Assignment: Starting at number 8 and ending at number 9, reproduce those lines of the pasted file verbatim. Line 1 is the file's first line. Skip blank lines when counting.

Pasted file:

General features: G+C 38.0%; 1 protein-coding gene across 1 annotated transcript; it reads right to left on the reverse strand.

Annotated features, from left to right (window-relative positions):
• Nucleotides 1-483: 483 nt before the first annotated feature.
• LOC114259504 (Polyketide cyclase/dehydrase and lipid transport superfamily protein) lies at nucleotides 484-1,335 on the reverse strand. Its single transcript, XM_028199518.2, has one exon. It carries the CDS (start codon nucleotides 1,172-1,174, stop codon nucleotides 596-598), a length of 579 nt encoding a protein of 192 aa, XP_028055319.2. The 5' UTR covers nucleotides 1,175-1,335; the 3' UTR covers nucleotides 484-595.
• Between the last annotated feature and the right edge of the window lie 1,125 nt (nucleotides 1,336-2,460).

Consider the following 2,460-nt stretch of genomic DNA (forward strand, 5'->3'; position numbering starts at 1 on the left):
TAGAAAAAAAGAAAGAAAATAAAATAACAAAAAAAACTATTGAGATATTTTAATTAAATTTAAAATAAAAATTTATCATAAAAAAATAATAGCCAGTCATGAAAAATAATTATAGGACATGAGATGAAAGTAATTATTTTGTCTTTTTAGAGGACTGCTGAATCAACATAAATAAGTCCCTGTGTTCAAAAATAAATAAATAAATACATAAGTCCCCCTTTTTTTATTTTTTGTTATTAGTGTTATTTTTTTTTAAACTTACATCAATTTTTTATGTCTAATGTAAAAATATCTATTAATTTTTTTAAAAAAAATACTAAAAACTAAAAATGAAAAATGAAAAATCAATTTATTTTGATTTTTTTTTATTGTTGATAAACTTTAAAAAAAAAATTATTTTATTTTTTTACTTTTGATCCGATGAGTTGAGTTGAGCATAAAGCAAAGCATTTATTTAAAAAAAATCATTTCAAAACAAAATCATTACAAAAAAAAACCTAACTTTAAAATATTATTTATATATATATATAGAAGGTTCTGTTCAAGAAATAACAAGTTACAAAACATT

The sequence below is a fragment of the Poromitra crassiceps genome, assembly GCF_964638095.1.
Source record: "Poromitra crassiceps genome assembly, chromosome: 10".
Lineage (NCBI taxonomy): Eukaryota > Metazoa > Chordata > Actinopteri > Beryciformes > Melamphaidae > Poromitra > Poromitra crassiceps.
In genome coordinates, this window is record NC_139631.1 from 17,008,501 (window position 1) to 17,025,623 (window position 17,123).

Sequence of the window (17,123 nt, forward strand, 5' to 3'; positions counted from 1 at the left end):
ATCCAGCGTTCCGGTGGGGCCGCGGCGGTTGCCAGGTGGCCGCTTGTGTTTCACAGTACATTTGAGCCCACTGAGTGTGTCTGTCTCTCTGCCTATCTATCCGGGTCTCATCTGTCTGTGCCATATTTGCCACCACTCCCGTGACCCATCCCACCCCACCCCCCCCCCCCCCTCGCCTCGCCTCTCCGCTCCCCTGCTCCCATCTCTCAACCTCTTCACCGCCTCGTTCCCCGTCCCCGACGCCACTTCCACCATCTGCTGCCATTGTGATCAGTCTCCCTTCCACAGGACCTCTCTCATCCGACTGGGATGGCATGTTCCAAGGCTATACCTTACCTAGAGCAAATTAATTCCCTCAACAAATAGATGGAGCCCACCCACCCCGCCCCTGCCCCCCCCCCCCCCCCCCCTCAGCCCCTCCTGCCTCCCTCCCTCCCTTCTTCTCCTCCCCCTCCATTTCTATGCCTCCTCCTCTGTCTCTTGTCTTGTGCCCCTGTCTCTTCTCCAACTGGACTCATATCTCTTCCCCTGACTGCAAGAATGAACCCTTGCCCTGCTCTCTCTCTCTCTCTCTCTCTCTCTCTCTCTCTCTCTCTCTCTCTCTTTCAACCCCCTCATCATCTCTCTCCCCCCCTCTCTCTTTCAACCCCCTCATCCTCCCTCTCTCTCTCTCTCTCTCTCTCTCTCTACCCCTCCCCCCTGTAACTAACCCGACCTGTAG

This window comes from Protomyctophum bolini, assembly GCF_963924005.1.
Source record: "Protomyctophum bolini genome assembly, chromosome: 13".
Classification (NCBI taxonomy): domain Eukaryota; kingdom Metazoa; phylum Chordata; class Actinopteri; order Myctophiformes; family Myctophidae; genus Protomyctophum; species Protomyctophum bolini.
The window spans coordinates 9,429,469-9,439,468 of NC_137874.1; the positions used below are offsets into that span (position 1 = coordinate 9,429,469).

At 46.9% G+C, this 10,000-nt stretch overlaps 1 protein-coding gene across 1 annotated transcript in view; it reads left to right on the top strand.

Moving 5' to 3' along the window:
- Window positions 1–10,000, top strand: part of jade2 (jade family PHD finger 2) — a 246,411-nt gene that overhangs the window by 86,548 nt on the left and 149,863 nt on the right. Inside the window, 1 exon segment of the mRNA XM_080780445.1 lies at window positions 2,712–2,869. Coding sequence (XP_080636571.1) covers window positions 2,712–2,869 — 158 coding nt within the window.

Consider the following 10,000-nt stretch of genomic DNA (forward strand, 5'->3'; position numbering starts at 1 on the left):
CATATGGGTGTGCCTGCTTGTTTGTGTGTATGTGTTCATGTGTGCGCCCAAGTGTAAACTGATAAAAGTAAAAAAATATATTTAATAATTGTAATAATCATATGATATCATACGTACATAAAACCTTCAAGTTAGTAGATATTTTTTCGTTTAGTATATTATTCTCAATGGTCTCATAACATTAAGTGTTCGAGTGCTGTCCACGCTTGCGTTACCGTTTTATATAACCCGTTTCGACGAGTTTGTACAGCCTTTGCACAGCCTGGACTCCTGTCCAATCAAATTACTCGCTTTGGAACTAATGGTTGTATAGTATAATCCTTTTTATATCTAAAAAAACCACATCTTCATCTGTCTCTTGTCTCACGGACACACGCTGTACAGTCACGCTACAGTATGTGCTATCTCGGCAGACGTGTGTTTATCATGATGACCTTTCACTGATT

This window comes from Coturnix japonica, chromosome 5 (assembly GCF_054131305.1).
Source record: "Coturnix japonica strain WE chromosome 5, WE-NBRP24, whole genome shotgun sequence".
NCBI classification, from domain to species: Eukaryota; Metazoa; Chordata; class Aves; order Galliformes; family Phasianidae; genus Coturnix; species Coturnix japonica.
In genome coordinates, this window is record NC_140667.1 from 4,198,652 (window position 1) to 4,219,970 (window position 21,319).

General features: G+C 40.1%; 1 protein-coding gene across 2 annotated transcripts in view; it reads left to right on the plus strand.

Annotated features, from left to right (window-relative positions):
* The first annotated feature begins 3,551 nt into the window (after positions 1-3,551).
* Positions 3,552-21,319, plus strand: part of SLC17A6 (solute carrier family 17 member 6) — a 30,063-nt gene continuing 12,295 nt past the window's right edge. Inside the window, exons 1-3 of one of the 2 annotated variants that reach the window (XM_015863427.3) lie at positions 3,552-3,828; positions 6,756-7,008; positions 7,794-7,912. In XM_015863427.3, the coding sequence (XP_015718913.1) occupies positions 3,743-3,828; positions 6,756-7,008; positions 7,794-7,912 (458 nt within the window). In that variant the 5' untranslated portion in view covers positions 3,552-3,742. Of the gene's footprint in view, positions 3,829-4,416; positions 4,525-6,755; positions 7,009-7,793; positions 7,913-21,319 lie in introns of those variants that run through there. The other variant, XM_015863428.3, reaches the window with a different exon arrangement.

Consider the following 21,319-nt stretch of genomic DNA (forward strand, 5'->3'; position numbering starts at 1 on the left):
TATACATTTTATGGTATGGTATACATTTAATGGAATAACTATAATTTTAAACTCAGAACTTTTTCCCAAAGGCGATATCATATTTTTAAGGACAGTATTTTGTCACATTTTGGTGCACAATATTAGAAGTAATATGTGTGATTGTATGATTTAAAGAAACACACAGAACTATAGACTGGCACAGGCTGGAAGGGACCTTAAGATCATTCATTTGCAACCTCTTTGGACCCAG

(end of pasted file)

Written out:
The sequence below is a fragment of the Poromitra crassiceps genome, assembly GCF_964638095.1.
Source record: "Poromitra crassiceps genome assembly, chromosome: 10".